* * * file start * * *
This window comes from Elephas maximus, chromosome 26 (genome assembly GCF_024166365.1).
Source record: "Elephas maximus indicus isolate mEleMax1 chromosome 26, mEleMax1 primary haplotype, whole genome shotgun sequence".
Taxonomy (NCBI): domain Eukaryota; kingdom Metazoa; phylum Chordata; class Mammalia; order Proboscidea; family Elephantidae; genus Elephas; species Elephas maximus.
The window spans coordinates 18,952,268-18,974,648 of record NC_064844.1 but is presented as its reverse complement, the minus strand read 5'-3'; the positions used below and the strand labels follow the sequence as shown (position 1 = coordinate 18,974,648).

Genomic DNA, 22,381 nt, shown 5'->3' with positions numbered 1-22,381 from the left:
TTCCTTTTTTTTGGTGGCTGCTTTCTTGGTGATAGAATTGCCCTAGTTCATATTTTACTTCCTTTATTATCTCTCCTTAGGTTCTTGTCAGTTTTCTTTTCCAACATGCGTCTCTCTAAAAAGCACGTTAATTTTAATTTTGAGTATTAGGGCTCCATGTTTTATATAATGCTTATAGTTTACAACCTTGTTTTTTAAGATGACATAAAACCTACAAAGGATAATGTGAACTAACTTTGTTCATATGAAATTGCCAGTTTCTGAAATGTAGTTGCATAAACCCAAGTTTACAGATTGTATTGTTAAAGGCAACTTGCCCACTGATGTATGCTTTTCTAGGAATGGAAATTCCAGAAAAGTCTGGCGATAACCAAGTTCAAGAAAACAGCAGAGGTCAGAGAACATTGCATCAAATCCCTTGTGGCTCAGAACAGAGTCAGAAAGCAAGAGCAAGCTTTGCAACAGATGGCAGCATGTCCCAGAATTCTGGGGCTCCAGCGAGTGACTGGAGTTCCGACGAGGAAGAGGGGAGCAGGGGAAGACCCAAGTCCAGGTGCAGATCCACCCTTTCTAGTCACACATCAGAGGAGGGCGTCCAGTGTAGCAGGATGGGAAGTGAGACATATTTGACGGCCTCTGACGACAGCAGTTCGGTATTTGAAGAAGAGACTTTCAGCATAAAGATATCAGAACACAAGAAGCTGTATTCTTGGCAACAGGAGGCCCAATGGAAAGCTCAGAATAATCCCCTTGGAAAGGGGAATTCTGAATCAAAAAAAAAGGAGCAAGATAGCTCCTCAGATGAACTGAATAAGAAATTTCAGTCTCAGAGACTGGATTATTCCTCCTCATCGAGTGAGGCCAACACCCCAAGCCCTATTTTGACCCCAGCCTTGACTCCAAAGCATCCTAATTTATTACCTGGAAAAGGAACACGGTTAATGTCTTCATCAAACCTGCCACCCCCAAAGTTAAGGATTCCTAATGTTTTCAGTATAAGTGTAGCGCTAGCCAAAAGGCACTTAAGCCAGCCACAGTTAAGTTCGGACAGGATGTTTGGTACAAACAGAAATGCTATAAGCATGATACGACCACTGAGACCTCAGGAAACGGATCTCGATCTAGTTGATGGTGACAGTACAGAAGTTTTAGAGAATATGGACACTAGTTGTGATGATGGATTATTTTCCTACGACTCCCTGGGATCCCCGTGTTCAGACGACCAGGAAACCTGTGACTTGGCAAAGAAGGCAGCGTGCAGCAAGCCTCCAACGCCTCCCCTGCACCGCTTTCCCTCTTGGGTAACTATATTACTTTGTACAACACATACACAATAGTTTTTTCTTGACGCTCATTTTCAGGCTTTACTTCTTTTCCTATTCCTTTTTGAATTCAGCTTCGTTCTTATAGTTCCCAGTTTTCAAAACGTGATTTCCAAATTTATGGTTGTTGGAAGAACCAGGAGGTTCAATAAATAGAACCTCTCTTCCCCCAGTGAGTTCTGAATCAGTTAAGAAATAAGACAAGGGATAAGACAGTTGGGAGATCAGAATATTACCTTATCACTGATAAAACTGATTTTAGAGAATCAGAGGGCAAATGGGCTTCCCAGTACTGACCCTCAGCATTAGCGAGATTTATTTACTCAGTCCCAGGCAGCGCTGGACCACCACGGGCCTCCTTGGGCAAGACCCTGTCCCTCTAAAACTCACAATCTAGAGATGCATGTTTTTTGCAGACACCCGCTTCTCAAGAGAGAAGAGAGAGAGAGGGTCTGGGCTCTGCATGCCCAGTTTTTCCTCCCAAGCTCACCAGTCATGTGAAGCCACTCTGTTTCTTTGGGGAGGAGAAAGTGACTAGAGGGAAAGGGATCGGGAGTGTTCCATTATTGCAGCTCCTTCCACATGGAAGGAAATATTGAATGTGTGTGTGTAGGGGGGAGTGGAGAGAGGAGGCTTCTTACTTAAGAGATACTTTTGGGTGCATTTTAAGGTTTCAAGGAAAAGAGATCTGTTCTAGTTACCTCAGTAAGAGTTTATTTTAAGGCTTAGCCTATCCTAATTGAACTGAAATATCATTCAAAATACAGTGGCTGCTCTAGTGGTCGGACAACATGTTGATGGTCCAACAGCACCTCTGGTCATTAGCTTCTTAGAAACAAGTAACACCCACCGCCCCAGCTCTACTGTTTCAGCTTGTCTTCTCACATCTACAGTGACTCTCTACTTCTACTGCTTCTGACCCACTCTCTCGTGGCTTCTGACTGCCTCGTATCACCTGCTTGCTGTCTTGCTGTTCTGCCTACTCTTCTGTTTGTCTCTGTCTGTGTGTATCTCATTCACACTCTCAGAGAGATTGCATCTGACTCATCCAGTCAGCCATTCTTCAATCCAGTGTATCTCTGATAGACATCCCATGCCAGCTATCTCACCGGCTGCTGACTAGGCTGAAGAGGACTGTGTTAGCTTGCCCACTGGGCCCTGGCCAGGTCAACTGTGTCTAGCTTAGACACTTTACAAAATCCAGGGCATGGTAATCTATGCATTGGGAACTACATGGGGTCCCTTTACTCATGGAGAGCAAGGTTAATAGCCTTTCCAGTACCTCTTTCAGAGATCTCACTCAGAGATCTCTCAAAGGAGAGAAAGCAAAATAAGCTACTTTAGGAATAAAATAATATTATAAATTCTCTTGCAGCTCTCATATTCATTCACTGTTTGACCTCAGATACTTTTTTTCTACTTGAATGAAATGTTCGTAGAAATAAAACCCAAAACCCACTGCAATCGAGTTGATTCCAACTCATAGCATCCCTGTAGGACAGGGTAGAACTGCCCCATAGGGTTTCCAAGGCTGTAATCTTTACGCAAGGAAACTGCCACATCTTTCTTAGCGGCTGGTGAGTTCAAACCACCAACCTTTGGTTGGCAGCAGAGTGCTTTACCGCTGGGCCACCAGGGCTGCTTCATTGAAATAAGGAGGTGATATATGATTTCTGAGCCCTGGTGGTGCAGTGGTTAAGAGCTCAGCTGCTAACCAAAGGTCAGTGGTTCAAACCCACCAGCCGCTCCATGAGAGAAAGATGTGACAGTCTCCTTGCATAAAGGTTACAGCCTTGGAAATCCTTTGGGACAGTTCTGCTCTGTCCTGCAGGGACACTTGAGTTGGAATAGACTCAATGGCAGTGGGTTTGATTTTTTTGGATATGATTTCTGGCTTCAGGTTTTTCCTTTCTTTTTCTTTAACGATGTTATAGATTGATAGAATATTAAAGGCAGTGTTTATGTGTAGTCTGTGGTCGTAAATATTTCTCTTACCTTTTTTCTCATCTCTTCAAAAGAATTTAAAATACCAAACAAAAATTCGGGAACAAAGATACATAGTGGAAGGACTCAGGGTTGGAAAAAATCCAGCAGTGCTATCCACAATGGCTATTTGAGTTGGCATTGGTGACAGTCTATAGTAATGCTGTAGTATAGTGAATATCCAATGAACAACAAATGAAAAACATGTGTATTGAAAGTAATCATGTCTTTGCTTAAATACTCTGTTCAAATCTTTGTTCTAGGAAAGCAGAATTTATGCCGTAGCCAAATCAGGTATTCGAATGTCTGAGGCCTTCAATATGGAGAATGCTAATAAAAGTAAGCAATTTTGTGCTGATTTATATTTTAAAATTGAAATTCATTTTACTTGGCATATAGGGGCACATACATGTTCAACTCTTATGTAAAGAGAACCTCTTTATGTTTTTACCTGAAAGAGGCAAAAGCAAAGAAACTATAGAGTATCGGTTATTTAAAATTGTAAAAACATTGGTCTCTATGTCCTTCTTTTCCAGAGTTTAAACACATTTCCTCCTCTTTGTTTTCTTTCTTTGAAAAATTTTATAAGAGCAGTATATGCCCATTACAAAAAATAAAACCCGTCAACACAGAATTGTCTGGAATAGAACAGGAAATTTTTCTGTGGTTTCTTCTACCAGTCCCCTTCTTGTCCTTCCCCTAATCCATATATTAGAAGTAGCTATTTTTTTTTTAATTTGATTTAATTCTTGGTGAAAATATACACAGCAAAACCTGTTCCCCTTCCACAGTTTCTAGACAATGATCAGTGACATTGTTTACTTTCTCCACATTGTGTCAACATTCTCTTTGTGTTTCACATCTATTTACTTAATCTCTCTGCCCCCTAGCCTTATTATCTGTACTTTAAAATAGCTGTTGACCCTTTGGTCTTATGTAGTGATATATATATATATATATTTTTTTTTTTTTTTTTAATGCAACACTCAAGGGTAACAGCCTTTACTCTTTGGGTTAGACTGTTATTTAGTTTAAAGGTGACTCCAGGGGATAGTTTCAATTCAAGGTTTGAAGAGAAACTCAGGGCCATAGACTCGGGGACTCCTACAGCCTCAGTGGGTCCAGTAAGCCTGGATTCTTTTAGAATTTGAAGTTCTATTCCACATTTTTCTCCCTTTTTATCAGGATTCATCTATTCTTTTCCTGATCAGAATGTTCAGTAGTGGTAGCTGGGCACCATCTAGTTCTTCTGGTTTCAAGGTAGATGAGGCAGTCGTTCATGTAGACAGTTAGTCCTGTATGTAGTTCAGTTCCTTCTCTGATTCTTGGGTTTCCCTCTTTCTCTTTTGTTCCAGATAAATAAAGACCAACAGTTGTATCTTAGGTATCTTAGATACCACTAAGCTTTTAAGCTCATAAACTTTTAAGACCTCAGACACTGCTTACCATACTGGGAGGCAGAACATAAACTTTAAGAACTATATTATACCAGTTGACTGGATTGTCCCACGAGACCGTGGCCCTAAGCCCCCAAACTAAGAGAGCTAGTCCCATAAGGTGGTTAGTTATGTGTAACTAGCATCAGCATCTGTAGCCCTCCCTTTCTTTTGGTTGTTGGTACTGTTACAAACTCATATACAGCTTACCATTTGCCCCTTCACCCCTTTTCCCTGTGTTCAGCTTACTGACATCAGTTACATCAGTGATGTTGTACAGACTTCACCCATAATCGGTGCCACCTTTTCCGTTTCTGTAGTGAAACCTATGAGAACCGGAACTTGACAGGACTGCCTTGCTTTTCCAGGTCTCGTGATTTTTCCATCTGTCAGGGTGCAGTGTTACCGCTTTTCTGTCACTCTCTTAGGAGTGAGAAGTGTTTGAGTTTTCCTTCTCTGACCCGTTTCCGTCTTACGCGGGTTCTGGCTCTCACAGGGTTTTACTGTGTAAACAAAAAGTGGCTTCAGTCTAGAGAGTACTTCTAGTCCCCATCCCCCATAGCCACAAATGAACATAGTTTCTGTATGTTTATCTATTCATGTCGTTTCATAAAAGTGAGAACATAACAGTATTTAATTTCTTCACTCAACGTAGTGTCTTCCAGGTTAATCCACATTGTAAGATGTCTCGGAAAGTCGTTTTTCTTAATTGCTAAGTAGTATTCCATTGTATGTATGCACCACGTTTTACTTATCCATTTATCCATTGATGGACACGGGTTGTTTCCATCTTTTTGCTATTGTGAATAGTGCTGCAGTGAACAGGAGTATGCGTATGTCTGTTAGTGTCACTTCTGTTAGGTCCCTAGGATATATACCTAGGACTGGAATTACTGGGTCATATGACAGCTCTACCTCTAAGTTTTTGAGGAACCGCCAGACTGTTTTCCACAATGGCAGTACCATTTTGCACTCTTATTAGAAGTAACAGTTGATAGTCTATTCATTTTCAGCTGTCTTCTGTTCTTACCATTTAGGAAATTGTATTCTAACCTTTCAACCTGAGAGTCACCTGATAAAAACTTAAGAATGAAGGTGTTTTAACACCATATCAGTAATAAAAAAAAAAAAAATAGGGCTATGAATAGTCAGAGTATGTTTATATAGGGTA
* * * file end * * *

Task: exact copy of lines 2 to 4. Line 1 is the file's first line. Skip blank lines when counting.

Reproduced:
Source record: "Elephas maximus indicus isolate mEleMax1 chromosome 26, mEleMax1 primary haplotype, whole genome shotgun sequence".
Taxonomy (NCBI): domain Eukaryota; kingdom Metazoa; phylum Chordata; class Mammalia; order Proboscidea; family Elephantidae; genus Elephas; species Elephas maximus.
The window spans coordinates 18,952,268-18,974,648 of record NC_064844.1 but is presented as its reverse complement, the minus strand read 5'-3'; the positions used below and the strand labels follow the sequence as shown (position 1 = coordinate 18,974,648).